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WagnerJVGR05.pdf

WagnerJVGR05.pdf

cases possible to

cases possible to reconstruct the emplacement history from microscopic texture in combination with experimental techniques under laboratory conditions (Heide (1989), Fink (1990), Manga et al. (1998), Castro and Cashman (1999), Manga and Loewenberg (2001), Rust and Manga (2002), Castro et al. (2002), Cañón-Tapia and Chávez-Álvarez (2004), Cañón-Tapia and Castrob (2004)). As products of very viscous melts volcanic (rhyolitic in particular) glasses (obsidian) are the link to the melt. The characterization of rheological properties of these volcanic glasses are the subject of this work. The material property, by which glass formation is determined, is the viscosity η or the structural or α- relaxation time τα. Their dependence on pressure P, temperature T, chemical composition X, bubble content cb, crystal content cxx and volatile content cv represents the goal of intensive geoscientific investigations (Bottinga and Weill (1972), Shaw (1972), Richet (1984), Hummel and Arndt (1985), Persikov (1991), Pinkerton and Stevenson (1992), Stein and Spera (1992), Bagdassarov et al. (1994), Stevenson et al. (1995), Lejeune and Richet (1995), Stevenson et al. (1996), Baker (1996), Hess et al. (1996), Bagdassarov and Dorfman (1997), Manga et al. (1998), Stevenson et al. (1998), Bagdassarov et al. (2000), Manga and Loewenberg (2001), Saar et al. (2001), Sipp et al. (2001), Giordano and Dingwell (2003)). Since in the glass transition range the relaxation time reaches orders of magnitude, which are no longer accessible under laboratory conditions. Thus, the transition from viscous melt to solid elastic body, i.e. the viscoelastic response, determines the material behavior (Versteeg (1992), Bagdassarov and Dingwell (1993), Bagdassarov et al. (1993), Bagdassarov and Dorfman (1997), Bagdassarov (1999), Bagdassarov et al. (2001), Webb (1997), Duffrene et al. (1997a), Duffrene et al. (1997b), Duffrene and Gy (1997), Duffrene et al. (1997c), Duffrene (1998), Mueller et al. (2003), Wagner et al. (2003), Webb and Jackson (2003)). In the vitreous state the structure of the melt is frozen in, however, here in addition dynamic processes (mobility of ions in the glassy network) take place, which can be measured by mechanical spectroscopy as internal friction, whereby a small water content cause unresolved phenomena (Roetger (1941), Fitzgerald (1951a), Fitzgerald (1951b), Roetger (1958a), Roetger (1958b), Ryder and Rindone (1961), Coenen (1961), Day and Rindone (1962a), Day and Rindone (1962b), Day and Steinkam (1969), Shelby and Day (1969), McVay and Day (1970), Shelby and Day (1970), Day and Stevels (1972), Roetger (1974), Roetger (1975), Day and Stevels (1974), Day (1974b), Day (1974a), VanAss and Stevels (1974), Taylor and Ridone (1974), Zdaniewski et al. (1976), Taylor and Brown (1979a), Taylor and Brown (1979b), Bartenev (1983), Versteeg (1992), Ke (1996), Bartenev and Lomovskoi (1996), Bark-Zollmann et al. (1998b), Roling and Ingram (1998b), 4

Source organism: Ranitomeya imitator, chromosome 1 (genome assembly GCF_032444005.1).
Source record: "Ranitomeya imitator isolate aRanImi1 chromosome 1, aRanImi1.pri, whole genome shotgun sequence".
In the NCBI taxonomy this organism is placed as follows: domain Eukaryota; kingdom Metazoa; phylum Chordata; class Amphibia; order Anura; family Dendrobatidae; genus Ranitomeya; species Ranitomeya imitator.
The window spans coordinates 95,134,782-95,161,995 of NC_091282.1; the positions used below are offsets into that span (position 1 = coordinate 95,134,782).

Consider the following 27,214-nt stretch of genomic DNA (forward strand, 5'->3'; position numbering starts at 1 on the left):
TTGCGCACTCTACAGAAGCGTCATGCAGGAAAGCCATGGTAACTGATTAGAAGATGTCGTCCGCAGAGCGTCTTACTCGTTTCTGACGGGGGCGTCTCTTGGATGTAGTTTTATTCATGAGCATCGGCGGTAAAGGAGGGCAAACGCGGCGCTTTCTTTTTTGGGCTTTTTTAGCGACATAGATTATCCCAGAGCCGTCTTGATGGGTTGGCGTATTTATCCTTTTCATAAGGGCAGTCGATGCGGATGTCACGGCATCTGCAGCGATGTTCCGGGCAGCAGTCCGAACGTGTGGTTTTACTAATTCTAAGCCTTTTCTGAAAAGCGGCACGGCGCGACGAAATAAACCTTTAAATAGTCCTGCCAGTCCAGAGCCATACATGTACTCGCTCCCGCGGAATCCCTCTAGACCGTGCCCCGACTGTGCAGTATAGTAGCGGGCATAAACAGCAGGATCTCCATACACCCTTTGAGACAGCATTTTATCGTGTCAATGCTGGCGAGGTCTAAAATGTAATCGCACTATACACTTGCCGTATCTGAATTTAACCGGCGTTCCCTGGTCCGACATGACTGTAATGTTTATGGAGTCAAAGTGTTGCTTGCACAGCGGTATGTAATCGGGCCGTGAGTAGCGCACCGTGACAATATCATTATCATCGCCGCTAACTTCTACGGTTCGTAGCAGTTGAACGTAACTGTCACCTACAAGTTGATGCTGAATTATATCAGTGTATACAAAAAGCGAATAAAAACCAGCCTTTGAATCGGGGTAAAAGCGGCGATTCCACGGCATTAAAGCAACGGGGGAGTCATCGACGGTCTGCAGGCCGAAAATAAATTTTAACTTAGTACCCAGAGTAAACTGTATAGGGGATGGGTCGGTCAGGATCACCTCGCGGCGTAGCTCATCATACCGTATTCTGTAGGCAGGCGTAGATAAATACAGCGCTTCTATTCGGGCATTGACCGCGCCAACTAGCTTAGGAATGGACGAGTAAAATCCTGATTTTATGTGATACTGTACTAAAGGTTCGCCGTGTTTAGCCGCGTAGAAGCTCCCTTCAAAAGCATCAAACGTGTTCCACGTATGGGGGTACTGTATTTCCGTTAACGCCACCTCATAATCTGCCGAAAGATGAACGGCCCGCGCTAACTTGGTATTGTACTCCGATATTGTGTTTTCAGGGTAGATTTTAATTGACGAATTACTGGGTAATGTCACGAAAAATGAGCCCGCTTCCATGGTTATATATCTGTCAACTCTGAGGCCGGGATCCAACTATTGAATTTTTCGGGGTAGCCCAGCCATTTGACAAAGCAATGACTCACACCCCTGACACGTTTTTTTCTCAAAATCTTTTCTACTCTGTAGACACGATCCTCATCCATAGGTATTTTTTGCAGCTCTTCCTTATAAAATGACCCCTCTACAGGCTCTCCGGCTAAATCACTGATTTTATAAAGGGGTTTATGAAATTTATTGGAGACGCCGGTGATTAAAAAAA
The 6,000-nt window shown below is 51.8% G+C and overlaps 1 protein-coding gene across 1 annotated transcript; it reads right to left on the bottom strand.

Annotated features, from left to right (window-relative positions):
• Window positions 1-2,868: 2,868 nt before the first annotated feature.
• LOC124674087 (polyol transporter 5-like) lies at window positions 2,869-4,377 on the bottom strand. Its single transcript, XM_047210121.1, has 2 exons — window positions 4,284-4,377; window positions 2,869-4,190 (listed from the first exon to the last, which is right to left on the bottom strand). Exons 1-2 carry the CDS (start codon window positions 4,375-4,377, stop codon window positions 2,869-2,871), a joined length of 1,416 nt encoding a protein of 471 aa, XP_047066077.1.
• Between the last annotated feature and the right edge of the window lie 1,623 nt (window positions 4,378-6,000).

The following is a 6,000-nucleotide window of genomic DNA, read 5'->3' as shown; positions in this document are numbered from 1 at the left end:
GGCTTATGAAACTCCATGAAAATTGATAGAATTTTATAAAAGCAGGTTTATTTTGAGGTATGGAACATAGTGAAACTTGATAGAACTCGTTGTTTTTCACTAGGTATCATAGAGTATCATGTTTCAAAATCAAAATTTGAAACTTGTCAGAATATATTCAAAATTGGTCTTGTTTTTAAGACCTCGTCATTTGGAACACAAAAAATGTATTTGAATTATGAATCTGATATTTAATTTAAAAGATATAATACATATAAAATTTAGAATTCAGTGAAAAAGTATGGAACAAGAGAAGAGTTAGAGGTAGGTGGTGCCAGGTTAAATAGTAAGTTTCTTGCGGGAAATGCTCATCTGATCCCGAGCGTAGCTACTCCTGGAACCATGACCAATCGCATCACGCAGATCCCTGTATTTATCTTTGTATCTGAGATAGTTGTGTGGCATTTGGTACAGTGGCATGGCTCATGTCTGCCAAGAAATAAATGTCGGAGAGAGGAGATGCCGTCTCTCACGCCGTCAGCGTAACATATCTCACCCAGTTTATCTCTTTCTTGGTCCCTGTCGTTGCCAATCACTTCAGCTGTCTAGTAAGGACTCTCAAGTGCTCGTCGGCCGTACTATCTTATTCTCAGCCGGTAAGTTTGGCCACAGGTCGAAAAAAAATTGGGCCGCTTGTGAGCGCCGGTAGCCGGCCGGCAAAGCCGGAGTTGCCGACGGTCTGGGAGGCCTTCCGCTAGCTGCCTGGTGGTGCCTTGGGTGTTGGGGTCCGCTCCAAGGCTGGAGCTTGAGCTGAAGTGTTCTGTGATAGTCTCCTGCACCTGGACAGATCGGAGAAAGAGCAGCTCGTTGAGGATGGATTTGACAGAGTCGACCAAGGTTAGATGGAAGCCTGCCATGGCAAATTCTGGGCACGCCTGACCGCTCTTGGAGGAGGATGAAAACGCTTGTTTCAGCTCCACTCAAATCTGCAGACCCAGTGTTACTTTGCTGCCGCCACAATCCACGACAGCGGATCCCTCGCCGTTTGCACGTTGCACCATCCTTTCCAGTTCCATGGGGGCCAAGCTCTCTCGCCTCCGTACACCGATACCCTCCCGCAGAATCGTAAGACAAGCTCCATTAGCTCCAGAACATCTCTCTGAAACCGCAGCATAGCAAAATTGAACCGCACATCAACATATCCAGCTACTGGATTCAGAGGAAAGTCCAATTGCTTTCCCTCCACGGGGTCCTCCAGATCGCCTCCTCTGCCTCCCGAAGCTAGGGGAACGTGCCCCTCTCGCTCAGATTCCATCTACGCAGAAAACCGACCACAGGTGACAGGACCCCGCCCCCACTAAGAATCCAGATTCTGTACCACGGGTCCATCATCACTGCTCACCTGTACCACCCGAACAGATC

Roling and Ingram (1998a), Roling (2001)). In this study the rheological properties, Young’s moduls M ⋆ and internal friction tanδ = Q −1 , of natural volcanic glasses have been investigated in a wide temperature range from a purely elastic solid at room temperature to purely viscous melt at a viscosity log(η[Pas]) ≈ 8. It will contribute to the understanding of the thermocinetics and dynamics that govern the glass transition, at temperatures well above, below and at the glass transition temperature Tg (Donth (2001)). In this context the rheological properties of natural and synthetic silicate glasses and melts are of interest. With a simple generalized fractional Maxwell model, the relaxation behavior is described phenomenologically. This establish a basis of realistic concepts for modelling of volcanic or magmatic processes. 2 Basics A necessary and sufficient condition to glass formation is a corresponding (critical) cooling rate qK to avoid cristallization. A coarse approximation for the estimate of qK gives Owen (1985), Feltz (1983) and Debenedetti (1996): qK = 2 · 10 −6 T 2 m R V η(Tn) = Tm − Tn τK,n with the fusing temperature Tm, the gas constant R, the molar volume V , viscosity η, the so called nose temperature Tn and corresponding critical time τK,n. Here, according to Debenedetti (1996) or Angell (1988) the time τK for formation of a critical volume VK as well as the structural relaxation time τα and their interplay (time-temperature-transformation) is of great significance (cf. Fig. 2). Above the thermal glass transition temperature T exp g specified by the experimental conditions, which is determined by a characteristic structural or α relaxation time τα, the mechanical glass transition occurs at the ‘mechanical’ relaxation time τα(Tα)ω ≈ 1. The mechanical glass transition temperature Tα shifts with measurement frequency ω = 2πf in general via the Arrhenian equation ln � � Ω = ω Ea(T) kBTα with jump frequency log(Ω[Hz]) ≈ 12 − 14 as typical frequency of molecular vibration (Russell et al. (2003)), Boltzmann-constant kB and a temperature dependent activation energy Ea(T) with dEa ≤ 0 (Gutzow and Schmelzer dT 5 (1) (2)

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